If there is one thing that I'm always interested it, it's new browsers for my tablet. I can honestly say that I've used nearly every available browser in the Market - both optimized for Honeycomb and not. While I currently switch between Dolphin for Pad and the stock browser, I've been longing for a Honeycomb optimized version of Firefox for some time. It looks the Mozilla Mobile team heard my quiet cries, as they showed off some of the features of the upcoming browser in an official blog post earlier today.
The newest version of Firefox Beta for Android is out on the Market now, and it brings a slew of UI changes, performance improvements, and other fixes and enhancements. Just check out this condensed changelog:
New in this release for Android:
- New initial experience: Firefox starts faster and uses less memory. Get to your home page quickly and discover browser features on the side panels.
- Higher-quality image scaling: View crisp Web pages and images with less pixelation
- Enhanced Firefox experience on large screen tablets
- Improvements to the form helper on Android
- Fresh visual style on Gingerbread OS
- Optimization for pages that use right to left layout rendering, e.g.
If you liked my speedy QR code tips before, you're going to love the tip I have for you today. Ever since the Android web Market was launched, I found myself loading the homepage just to make a search approximately 17 million times a day, give or take a few. As you know, the web Market homepage is quite heavy, so loading it just to make a search, especially while tethering on a slow connection, was starting to get kind of annoying.
Firefox for Android has come a long way since the project hatched as "Fennec" many months ago - there is no doubt about that. What started as a bloated, slow, and buggy pile of crap (really, it was bad), is now one of the greatest browsers Android has to offer (add-ons ftw!). Don't get me wrong - it's still lacking quite a few features - notably, Flash support, faster font redraw on zooming, better startup times, etc., but Mozilla knows this and is working hard on the next version - 5.0.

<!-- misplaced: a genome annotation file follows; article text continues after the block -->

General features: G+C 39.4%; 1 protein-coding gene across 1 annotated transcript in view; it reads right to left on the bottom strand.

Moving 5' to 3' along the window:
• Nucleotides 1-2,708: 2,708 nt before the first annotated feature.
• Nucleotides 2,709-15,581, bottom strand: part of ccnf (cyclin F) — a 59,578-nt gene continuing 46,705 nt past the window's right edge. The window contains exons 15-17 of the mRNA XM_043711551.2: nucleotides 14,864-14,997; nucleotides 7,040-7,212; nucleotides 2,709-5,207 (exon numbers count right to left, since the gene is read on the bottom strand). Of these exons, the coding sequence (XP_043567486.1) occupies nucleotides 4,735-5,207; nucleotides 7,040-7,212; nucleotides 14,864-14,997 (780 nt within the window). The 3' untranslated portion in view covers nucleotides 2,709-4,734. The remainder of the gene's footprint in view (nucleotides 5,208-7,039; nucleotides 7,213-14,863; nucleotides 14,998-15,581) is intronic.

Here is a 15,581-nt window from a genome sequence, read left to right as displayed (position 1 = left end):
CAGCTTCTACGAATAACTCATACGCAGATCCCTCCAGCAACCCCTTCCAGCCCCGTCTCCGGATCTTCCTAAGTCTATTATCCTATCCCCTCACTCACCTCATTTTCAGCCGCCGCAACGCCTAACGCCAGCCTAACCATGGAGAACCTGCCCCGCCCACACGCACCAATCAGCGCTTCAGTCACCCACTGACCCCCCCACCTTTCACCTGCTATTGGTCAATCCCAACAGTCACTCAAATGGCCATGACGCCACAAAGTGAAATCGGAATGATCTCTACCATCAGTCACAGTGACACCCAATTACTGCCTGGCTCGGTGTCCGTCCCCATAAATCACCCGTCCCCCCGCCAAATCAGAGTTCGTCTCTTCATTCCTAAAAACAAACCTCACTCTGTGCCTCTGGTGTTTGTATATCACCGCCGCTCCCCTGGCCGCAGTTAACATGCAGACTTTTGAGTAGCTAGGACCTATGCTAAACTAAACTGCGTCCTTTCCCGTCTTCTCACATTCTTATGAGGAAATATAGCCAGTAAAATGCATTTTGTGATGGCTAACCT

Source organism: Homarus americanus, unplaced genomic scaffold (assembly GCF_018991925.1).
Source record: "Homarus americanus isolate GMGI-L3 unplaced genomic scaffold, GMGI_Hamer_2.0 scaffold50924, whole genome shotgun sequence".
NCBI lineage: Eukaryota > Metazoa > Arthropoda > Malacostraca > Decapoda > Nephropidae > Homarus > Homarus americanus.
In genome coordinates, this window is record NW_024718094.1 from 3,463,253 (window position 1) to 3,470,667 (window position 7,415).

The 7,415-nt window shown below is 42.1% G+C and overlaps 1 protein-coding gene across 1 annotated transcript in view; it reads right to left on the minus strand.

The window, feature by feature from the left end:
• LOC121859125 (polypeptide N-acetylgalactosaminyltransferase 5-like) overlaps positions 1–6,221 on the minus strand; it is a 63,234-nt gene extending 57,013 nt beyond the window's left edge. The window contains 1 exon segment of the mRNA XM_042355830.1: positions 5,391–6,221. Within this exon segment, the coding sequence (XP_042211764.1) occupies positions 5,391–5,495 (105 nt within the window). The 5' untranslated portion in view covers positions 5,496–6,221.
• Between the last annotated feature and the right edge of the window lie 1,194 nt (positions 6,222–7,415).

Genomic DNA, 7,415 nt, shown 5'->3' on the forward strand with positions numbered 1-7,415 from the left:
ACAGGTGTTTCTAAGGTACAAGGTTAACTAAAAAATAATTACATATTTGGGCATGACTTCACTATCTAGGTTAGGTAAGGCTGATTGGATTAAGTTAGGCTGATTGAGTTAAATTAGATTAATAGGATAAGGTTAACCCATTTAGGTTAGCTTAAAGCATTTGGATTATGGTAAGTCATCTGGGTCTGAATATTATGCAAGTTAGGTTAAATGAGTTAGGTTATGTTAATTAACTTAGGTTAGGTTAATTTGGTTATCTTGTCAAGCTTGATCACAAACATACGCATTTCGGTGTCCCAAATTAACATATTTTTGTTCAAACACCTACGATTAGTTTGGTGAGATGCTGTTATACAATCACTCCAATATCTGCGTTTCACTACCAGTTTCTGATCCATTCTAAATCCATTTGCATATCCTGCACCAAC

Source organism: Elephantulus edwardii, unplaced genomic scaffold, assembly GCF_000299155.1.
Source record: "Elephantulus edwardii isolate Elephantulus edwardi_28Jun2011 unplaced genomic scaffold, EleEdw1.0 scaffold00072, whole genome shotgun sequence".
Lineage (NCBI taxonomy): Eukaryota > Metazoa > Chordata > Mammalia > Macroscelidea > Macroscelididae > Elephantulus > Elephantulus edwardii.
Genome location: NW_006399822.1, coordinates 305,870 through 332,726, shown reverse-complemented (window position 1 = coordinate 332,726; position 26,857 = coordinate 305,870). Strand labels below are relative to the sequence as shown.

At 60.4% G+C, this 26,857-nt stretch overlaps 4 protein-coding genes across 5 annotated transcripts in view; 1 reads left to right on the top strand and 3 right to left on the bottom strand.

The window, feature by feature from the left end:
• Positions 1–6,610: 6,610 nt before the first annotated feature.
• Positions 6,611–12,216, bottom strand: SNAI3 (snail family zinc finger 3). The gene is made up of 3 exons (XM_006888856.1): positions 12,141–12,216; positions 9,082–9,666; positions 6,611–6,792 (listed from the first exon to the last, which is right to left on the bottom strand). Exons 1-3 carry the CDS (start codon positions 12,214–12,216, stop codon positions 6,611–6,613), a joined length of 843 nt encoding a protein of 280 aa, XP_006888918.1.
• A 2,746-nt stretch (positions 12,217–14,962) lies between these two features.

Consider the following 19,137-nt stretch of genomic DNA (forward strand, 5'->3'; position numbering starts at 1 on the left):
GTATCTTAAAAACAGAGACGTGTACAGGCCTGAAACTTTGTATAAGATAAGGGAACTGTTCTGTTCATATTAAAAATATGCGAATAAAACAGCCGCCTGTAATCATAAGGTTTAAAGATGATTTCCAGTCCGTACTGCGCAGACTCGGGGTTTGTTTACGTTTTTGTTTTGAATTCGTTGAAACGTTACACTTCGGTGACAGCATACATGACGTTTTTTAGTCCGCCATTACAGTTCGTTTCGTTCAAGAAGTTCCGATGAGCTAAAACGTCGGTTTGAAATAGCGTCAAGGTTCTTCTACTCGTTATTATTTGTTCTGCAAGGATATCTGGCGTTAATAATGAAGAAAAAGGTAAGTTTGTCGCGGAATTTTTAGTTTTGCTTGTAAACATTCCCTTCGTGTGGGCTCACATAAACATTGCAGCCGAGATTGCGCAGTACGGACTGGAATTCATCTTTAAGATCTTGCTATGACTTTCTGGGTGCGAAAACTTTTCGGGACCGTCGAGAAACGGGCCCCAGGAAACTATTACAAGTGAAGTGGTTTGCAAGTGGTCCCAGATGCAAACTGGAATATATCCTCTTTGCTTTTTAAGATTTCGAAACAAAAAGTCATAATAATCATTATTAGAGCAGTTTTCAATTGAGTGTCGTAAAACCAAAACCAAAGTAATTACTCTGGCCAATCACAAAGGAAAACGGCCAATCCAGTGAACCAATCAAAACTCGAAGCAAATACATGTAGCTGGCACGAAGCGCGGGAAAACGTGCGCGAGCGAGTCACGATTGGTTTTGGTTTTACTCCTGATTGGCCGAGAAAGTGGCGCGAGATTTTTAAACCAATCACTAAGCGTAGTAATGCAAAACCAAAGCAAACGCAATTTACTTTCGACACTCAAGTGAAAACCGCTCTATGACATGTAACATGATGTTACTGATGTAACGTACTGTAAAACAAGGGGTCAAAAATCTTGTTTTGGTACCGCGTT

As a fan of Ubuntu, I really love using Mozilla Firefox. In my opinion, it is the best desktop browser out there (sorry, Chrome). It was because of my love for Firefox that I became elated when I first heard that Mozilla would be developing a browser for the Android platform.
Having followed the development of Firefox for Android from an alpha and now to a beta, I jumped at the chance to interview software engineer Matt Brubeck, one of the lead developers of Firefox for Android.
As we've seen in the last few days, The Artist Formerly Known As Fennec has really been hitting its stride lately. Riding on this wave of improvement comes a shiny new Beta status, making Fennec now, officially, Firefox 4 For Android Beta.
We won't labour you with details, as many words have been written before about F4FA's arduous journey towards usability. Just get out there and download it.
You might also want to check out Mozilla's official blog post, and their little promotional video at the source link below.
We've seen Fennec (or Firefox for Android as it's now called) gradually progressing over the last few months, reaching a state of real usability in the last couple of weeks. There are many excited by Fennec's journey and the ability have a browser with near-full-desktop functionality, but it seems that even more struggle to see a place for another browser on their phone. After all, the stock Android browser is lightning-quick and works well enough for a pretty satisfying web experience.
Mozilla Firefox for Android (also known as Fennec during development) has now reached a major milestone, with the release of the Alpha version being announced in a Mozilla blog post today by Stuart Parmenter. Joining Firefox Mobile as it enters the Alpha stage are a few more features than had been previously planned for implementation.
Amongst these features is Electrolysis, a very welcome addition to the latest builds, which separates the user interface and the content loading on the page in to two different processes, ensuring that the browser remains responsive even if a large page is being loaded.
Love Chrome's ChromeToPhone’s functionality? Want to achieve the same in Firefox? The world’s second most popular browser, Firefox, has an extension of its own to send links, images, selected text and clipboard from your computer straight to your Android phone with a click of a button.
To use the feature, you’ll need to:
- Download the ChromeToPhone app from the Market (meaning you will need Android 2.2) or by scanning the QR code below
- Download the Firefox extension, which can be found here.
It would be nice to say that Fennec has really been coming along of late. But honestly, from an end-user’s point of view, that’s not really the case; it’s still a massive memory hog, crashes seemingly at random, and takes up an inordinate amount of your phone’s internal storage. However, it is definitely growing gradually more usable, and beneath the rather sluggish front-end, some serious changes are taking place.
The Road To Fennec 2
If you've been following Mozilla Mobile dev @mbrubeck, you may have read about some under-the-hood improvements going on lately, as the internals of the browser undergo a complete reworking.